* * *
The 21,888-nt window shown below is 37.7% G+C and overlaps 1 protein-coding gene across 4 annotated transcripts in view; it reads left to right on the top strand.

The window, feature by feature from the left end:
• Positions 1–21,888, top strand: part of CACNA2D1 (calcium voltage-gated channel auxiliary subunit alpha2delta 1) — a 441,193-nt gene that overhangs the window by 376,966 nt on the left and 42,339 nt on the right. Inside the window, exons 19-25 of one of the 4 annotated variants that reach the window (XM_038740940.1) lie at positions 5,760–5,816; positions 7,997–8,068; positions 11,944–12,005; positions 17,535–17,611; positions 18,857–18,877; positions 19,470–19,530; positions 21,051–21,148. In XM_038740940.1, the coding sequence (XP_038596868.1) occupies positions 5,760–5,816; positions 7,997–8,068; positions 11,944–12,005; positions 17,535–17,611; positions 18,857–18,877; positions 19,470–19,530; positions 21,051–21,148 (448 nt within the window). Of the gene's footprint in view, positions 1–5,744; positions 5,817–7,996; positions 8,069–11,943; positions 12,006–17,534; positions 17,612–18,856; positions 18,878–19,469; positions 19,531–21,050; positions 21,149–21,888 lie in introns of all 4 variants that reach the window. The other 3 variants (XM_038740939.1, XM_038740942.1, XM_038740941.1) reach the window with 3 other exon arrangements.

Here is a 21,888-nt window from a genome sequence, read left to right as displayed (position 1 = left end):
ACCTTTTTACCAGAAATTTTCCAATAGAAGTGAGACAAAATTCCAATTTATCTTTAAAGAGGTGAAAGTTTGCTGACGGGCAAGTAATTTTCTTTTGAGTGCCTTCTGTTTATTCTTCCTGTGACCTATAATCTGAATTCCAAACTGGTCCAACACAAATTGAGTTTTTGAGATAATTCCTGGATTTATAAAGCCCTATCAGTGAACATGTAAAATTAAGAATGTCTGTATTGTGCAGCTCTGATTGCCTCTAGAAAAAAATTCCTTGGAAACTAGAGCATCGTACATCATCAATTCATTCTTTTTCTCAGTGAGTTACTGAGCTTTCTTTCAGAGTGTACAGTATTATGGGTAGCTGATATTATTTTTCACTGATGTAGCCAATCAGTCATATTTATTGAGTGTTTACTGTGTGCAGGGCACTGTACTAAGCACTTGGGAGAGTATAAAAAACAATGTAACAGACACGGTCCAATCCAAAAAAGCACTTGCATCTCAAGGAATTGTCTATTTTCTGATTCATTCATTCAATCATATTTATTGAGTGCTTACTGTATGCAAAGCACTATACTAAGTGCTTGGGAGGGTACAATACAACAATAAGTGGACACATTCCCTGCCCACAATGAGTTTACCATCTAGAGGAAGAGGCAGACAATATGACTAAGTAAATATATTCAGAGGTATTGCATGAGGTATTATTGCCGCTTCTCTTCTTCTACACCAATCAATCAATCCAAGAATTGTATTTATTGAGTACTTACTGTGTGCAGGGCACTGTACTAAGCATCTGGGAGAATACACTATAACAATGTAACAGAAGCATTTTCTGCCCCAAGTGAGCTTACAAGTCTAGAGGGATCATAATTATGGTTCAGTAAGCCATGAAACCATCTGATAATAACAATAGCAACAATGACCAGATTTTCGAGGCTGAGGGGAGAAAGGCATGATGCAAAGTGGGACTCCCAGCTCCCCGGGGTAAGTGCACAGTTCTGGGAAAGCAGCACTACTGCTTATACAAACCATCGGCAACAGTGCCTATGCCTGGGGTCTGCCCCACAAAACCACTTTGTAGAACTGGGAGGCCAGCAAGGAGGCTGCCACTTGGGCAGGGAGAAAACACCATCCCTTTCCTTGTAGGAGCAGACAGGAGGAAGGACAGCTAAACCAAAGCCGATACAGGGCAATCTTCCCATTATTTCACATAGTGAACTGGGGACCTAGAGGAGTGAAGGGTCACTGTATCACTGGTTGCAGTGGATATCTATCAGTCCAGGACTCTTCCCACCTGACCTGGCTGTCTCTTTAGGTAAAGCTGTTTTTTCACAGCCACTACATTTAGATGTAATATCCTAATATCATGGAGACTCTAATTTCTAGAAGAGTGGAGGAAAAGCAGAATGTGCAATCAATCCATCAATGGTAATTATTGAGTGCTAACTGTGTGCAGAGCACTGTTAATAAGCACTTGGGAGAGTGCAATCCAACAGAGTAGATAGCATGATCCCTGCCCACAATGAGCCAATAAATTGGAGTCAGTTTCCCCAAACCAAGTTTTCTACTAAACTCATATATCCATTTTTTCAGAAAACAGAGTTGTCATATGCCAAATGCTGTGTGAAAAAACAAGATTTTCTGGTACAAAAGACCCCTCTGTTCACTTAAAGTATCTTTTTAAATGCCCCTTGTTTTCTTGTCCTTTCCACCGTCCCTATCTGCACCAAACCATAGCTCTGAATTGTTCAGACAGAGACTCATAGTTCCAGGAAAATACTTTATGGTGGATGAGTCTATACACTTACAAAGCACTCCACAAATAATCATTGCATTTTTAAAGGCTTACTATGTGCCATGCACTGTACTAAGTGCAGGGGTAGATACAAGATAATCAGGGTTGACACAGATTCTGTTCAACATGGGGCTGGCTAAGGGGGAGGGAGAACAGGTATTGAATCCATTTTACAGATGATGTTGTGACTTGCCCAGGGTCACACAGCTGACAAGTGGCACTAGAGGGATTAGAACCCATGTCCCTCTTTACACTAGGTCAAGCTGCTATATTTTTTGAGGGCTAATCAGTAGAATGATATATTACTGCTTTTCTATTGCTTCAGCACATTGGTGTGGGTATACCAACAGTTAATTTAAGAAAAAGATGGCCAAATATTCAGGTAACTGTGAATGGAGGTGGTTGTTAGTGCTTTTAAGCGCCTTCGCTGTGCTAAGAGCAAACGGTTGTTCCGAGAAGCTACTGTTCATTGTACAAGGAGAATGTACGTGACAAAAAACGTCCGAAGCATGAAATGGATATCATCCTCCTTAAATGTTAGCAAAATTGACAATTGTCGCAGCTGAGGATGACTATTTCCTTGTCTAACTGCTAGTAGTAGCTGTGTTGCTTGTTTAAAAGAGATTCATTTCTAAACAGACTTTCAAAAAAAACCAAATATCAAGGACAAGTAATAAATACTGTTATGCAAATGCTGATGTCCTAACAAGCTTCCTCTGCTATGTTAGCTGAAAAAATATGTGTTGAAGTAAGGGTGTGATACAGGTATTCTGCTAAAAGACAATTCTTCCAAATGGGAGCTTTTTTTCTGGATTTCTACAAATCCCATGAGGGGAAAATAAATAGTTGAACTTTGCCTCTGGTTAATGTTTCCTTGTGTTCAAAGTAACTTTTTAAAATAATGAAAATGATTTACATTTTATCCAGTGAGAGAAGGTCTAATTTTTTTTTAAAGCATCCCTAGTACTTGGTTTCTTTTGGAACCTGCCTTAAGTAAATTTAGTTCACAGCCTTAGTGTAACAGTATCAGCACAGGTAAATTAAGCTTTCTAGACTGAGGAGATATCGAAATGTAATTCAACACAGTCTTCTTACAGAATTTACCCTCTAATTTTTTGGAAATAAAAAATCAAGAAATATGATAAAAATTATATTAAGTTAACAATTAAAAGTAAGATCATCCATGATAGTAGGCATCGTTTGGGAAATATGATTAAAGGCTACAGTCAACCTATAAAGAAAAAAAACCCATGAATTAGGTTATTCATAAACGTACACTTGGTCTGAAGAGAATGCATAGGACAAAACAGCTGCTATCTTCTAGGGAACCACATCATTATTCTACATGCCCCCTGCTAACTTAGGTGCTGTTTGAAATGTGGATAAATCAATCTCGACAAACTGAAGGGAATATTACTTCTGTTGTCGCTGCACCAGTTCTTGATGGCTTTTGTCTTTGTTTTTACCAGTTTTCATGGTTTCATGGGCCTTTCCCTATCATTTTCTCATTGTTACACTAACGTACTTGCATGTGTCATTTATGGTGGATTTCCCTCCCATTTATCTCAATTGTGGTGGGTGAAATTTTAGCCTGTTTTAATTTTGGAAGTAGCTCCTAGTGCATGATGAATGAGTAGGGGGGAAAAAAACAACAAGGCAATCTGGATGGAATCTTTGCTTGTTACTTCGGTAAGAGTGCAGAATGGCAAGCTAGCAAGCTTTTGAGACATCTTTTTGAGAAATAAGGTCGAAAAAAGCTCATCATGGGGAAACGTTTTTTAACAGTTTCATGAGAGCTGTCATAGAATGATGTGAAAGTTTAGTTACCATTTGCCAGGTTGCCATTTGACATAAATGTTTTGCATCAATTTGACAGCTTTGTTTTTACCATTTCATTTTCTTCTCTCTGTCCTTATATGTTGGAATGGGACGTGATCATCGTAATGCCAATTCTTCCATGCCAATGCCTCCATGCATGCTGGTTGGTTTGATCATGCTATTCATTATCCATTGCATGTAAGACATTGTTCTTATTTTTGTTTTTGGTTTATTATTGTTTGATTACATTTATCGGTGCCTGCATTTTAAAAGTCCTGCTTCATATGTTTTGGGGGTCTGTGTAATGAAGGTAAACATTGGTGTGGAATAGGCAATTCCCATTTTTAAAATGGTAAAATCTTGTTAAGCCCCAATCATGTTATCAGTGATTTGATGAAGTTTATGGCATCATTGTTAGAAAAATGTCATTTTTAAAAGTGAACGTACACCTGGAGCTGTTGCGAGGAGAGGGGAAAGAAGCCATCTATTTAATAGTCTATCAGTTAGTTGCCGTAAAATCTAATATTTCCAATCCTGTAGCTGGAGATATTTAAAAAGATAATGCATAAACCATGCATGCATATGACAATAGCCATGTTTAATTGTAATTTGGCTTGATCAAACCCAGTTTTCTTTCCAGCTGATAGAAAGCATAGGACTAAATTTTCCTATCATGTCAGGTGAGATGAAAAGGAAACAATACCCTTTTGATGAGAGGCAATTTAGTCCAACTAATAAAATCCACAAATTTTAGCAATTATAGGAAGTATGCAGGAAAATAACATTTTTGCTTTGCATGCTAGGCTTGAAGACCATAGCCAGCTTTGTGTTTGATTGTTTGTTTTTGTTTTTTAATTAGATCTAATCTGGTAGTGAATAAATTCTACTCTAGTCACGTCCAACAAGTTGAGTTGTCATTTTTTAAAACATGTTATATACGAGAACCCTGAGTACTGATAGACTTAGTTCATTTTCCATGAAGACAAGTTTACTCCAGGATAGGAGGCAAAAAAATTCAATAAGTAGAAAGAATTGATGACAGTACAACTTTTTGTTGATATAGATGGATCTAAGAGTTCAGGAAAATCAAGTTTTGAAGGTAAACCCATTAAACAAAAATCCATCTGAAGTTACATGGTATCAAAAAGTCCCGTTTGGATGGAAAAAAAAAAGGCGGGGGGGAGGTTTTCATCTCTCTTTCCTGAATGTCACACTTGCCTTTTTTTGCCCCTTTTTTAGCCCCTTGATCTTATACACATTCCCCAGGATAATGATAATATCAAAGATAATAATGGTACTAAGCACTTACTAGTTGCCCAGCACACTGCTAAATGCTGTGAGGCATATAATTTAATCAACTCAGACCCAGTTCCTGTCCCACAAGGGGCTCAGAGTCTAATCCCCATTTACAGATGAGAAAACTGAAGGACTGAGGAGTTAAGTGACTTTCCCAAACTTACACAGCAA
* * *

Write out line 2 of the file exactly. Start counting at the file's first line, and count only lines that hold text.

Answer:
The window, feature by feature from the left end: